Austin at SXSW 2015: Lizzie Velasquez Shows 'A Brave Heart'


Lizzie Velasquez

Elizabeth "Lizzie" Velasquez is 25 years old and weighs 58 pounds. Velasquez, a native Austin and Texas State University alumna, was born with a rare, unnamed syndrome that prevents her from gaining weight. As a child, she was bullied in school for her appearance and later, as a teenager, was bullied online where she found a YouTube video that called her "The World's Ugliest Woman."

A Brave Heart: The Lizzie Velasquez Story, which premiered at SXSW this week, shows Velasquez's physical and emotional journey from bullying victim to anti-bullying activist. The documentary paints a portrait of Velasquez using stories from friends and family and leading up to her 2013 multi-million-viewed TEDxAustin talk. She garnered acclaim from this motivational talk and was invited to speak about her experiences on television shows such as The View, and has been interviewed by the Associated Press, among other publications. These experiences prompted her to lobby on Capitol Hill for the first federal anti-bullying bill.

Velasquez was unable to answer questions by phone or in person because of health issues but did so via email instead.

Slackerwood: When and how were you approached with the idea for the documentary?

Lizzie Velasquez: Sara Bordo, the director and producer of my film, called me in February of 2014 after my TEDxAustinWomen talk went viral. Sara, who also directed the TEDx event, told me she had a wild idea to do a documentary with me to help put a spotlight on my story as well as my anti-bullying efforts.

What was your initial reaction?

Velasquez: Throughout the years I've been approached many times to do a documentary and it was never the right time or the right people. When Sara asked me, my immediate answer was yes. I knew in my heart that she was the one that I could trust to do something like this.

What did your family think about the documentary?

Velasquez: The one word I hear my family use most often when talking about the documentary is "proud." They've seen the movie multiple times now and cry tears of pure happiness every single time. They couldn't be happier with how the movie turned out.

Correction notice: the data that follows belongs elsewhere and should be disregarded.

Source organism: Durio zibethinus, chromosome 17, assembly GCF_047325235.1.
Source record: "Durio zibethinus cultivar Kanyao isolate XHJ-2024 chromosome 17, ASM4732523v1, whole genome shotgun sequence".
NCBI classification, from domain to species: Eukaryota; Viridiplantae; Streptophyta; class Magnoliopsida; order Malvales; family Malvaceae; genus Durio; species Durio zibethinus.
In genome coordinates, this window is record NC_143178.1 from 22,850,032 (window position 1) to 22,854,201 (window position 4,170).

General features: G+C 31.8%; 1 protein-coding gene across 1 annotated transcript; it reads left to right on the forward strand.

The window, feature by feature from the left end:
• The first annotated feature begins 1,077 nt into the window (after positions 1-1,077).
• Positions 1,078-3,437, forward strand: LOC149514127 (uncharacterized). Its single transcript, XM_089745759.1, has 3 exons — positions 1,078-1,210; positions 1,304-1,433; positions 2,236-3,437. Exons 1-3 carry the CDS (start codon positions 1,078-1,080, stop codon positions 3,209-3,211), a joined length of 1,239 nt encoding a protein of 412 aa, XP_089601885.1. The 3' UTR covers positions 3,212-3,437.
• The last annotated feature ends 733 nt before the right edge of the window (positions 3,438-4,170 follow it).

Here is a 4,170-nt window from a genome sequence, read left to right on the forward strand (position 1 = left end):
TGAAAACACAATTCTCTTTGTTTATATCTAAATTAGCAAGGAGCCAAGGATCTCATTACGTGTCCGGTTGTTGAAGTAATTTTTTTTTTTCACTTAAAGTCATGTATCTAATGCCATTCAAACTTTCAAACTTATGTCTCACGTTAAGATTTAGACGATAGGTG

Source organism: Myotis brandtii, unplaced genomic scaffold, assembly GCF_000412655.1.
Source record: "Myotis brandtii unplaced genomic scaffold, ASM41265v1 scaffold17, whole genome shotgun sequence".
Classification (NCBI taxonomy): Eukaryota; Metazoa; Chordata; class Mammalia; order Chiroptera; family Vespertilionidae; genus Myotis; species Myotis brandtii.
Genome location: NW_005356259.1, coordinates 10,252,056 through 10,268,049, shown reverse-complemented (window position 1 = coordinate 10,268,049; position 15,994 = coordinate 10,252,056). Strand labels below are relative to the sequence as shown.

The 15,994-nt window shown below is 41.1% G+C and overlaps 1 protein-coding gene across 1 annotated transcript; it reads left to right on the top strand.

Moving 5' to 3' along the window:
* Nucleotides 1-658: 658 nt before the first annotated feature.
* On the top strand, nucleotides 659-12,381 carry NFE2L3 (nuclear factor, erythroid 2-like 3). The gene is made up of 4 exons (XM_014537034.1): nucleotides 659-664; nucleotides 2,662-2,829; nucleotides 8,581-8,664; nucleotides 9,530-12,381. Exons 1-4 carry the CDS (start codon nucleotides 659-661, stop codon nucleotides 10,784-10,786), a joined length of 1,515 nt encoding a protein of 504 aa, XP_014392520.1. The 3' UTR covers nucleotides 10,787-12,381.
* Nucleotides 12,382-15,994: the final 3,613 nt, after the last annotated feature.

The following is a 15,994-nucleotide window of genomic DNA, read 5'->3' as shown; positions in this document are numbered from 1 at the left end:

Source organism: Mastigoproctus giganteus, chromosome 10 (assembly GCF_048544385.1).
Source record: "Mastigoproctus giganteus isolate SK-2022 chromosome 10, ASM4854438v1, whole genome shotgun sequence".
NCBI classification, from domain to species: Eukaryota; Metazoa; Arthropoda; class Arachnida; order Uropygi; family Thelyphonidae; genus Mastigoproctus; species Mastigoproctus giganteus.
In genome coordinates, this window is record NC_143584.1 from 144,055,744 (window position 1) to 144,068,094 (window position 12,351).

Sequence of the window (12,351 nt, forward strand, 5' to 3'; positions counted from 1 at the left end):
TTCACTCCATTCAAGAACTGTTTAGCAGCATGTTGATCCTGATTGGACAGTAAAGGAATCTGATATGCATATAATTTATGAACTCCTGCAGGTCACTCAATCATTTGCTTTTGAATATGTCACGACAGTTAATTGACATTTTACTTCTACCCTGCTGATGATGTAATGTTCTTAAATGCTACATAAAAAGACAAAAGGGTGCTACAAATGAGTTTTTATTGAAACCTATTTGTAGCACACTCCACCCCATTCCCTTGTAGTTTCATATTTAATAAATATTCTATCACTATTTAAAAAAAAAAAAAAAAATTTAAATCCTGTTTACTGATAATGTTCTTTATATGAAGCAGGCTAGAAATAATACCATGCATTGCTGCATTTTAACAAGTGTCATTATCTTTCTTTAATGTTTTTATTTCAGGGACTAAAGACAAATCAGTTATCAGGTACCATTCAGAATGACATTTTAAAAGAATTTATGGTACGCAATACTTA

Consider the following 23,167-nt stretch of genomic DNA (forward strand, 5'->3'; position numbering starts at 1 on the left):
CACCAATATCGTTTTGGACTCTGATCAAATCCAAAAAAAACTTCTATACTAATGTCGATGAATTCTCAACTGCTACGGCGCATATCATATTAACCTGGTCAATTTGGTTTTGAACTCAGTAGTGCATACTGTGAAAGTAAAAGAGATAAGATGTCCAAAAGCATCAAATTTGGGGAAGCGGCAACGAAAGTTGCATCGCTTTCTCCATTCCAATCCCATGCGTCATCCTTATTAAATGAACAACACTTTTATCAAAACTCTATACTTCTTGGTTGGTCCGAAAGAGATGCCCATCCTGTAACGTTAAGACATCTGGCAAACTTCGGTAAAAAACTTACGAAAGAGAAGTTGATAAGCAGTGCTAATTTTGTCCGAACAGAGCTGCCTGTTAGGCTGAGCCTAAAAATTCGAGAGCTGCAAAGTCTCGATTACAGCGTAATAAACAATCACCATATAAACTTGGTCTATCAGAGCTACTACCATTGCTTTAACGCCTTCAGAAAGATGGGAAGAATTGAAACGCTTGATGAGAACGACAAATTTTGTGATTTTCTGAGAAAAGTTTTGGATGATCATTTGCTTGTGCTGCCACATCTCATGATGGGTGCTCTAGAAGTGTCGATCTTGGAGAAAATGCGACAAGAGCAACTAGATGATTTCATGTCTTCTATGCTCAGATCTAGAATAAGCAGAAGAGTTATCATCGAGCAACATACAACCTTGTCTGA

How long did the documentary take to shoot and complete?

Velasquez: All together the documentary took a little over a year to shoot and complete. From day one, we hit the ground running and haven't slowed down since.

What was the best and most difficult part about the documentary's process?

Velasquez: The best part of filming for me was having our team and crew go from being friends to family. We spent just about every day together, shared many tears and laughs and each learned so much about each other, as well as the creative process of making a movie. The hardest part for me personally was initially crying on camera. I am a human being, so there are days that are not so easy for me. After the first day of filming my hesitation to show my vulnerable side went out the door; I was in a safe and supportive environment and I am so thankful for that.

How do you think the documentary will be received?

Velasquez: I hope that people who watch the documentary feel inspired and motivated to start helping make a change in their own lives, as well as making a positive change in the lives of others.

Have you been to SXSW?

Velasquez: Even though I was born and raised in Austin I went to one music event last year for my first time at SXSW. I've always been hesitant to go into large crowds, but I am over-the-moon excited to be sharing something so special to me at SXSW and in my hometown.

A Brave Heart: The Lizzie Velasquez Story will screen again at SXSW tonight (Thursday) at 6:30 pm at the Topfer Theater at ZACH.